The culture of science often asks us to leave ourselves behind. The focus of our training is squarely on our research, not us. We build walls between our personal lives and our professional lives, between our emotional selves and our scientific selves. On our quest to contribute to a more just, equitable, and inclusive world, within science and beyond, these walls do not serve us. Leading meaningful, effective change, especially for the long haul, necessitates that we, too, be open to change.
The enormity of the highly interwoven challenges we face today – from climate change to a global pandemic to coming to terms with centuries of racism and injustice – demands that we acknowledge just how human the enterprises of science, and science engagement, truly are.
“Without inner change there can be no outer change. Without collective change, no change matters.” – Rev. Angel Kyodo Williams
During a recent virtual retreat for our newest leadership program, Leaders for Sea Change (LFSC), many within the cohort brought more of their whole selves forward – their emotional selves, their spiritual selves, and the many identities that contribute to the richness of who they are. One important dimension of this was an exploration of leading from purpose – that which gives our life meaning.
Our work with purpose is deeply informed by our ongoing partnership with Pamela Chiang of Chiange, Inc., who first brought this lens to the 2017 cohort of the Wilburforce Fellows in Conservation Science. Being supported by a coach to discover our leadership purpose helps us to better know ourselves and gain comfort leading from our authentic selves. And while this was unfamiliar or scary terrain to many, by the close of the Leaders for Sea Change virtual retreat, there was collective gratitude for the openings created by relating as humans who do science, rather than as scientists who occasionally acknowledge their humanity. This vulnerability and authenticity is contributing to a deep sense of community and connectedness within the cohort.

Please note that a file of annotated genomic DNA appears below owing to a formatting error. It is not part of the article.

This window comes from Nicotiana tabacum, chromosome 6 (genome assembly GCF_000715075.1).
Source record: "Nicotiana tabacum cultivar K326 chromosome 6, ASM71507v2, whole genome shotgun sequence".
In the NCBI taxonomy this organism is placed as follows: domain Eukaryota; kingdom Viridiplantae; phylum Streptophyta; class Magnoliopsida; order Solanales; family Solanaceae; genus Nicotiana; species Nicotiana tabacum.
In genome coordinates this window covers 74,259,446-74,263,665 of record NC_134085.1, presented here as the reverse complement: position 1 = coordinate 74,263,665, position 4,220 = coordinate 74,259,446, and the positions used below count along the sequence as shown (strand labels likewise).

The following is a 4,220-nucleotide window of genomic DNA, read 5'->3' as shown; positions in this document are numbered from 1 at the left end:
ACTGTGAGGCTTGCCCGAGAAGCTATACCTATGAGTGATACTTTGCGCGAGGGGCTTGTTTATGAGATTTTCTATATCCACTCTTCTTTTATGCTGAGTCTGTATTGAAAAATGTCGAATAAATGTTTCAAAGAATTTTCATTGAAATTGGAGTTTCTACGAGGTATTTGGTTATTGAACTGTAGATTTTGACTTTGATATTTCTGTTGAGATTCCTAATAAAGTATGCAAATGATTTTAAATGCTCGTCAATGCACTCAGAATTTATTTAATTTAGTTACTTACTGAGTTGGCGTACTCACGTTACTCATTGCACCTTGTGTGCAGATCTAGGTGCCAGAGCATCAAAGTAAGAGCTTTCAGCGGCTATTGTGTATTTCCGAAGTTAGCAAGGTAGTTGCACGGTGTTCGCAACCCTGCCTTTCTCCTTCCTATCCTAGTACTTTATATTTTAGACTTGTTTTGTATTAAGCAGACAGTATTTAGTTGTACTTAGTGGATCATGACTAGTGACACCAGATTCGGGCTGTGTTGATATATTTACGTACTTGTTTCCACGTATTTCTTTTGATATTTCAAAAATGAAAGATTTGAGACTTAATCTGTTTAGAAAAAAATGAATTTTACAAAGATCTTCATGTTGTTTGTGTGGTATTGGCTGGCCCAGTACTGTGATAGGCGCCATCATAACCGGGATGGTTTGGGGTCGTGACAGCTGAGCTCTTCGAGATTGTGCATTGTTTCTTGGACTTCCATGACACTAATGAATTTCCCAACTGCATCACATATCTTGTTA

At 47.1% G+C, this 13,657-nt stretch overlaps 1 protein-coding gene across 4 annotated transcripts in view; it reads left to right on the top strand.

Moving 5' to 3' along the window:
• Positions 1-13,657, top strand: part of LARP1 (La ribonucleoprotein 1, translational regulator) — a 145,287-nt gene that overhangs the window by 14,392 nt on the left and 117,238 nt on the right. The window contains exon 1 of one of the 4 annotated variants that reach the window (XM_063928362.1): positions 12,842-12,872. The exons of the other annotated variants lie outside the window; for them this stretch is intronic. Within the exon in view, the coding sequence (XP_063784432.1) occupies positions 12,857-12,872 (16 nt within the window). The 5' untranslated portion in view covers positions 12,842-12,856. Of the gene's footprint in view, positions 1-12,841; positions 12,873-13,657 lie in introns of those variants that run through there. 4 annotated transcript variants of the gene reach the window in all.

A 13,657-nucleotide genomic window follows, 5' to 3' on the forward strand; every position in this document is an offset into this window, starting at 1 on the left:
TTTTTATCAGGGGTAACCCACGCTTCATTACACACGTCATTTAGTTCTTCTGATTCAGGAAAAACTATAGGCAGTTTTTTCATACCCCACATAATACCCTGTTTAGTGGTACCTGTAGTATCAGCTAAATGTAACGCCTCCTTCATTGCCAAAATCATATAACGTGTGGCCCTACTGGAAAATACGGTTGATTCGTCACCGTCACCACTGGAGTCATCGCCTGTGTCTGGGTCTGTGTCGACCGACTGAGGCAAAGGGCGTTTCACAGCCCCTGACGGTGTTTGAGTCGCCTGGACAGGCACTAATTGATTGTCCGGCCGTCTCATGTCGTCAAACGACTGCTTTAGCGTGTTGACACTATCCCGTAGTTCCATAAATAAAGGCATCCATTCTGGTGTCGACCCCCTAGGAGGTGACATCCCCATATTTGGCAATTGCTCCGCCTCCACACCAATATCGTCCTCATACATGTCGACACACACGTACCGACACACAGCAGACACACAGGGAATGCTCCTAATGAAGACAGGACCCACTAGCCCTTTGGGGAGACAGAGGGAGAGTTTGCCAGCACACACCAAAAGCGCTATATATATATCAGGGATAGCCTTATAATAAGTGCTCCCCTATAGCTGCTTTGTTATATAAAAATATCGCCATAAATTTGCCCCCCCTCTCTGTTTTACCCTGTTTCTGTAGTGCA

One leader remarked that she had no idea just how energizing it could be to clearly articulate her purpose, particularly given the ways in which it allowed her to reclaim and integrate the many dimensions of her life, within and beyond science. Leading from purpose is a powerful reminder that you are more than the work you do – although it may be tied to your goals and your mission, it’s a layer beneath that. It gets at the core of who you are and why you are here. Once you understand your purpose, you can ask yourself, ‘how are my actions or intentions aligned with my purpose?’
Connecting with your purpose, and sharing it with others builds the sense that we’re in this together. Belonging is a fundamental human need. Yet, imposter syndrome is so prevalent among scientists… that sense that you’re not enough, that you don’t belong, that at some point, someone’s going to find you out. When scientists share more of themselves and speak these voices of self-doubt aloud, we all begin to realize our shared humanity, and that we’re not so unique in our struggles after all. Within a supportive community, leaders can begin to grow their confidence, embrace new roles, and open themselves to new possibilities in terms of with whom and how they might engage. This is especially important when developing goals for strategic engagement, where one crucial and often challenging question is: what is my role within the change I want to see?
I am grateful for the opportunity as Director of Leadership Programs to support the amazing leaders of this cohort, and the alumni of all of COMPASS’ leadership programs, to live and lead from their authentic selves and be the agents of change they seek to be. Their spirit of generosity – with one another, in their communities, and for the world – gives me hope.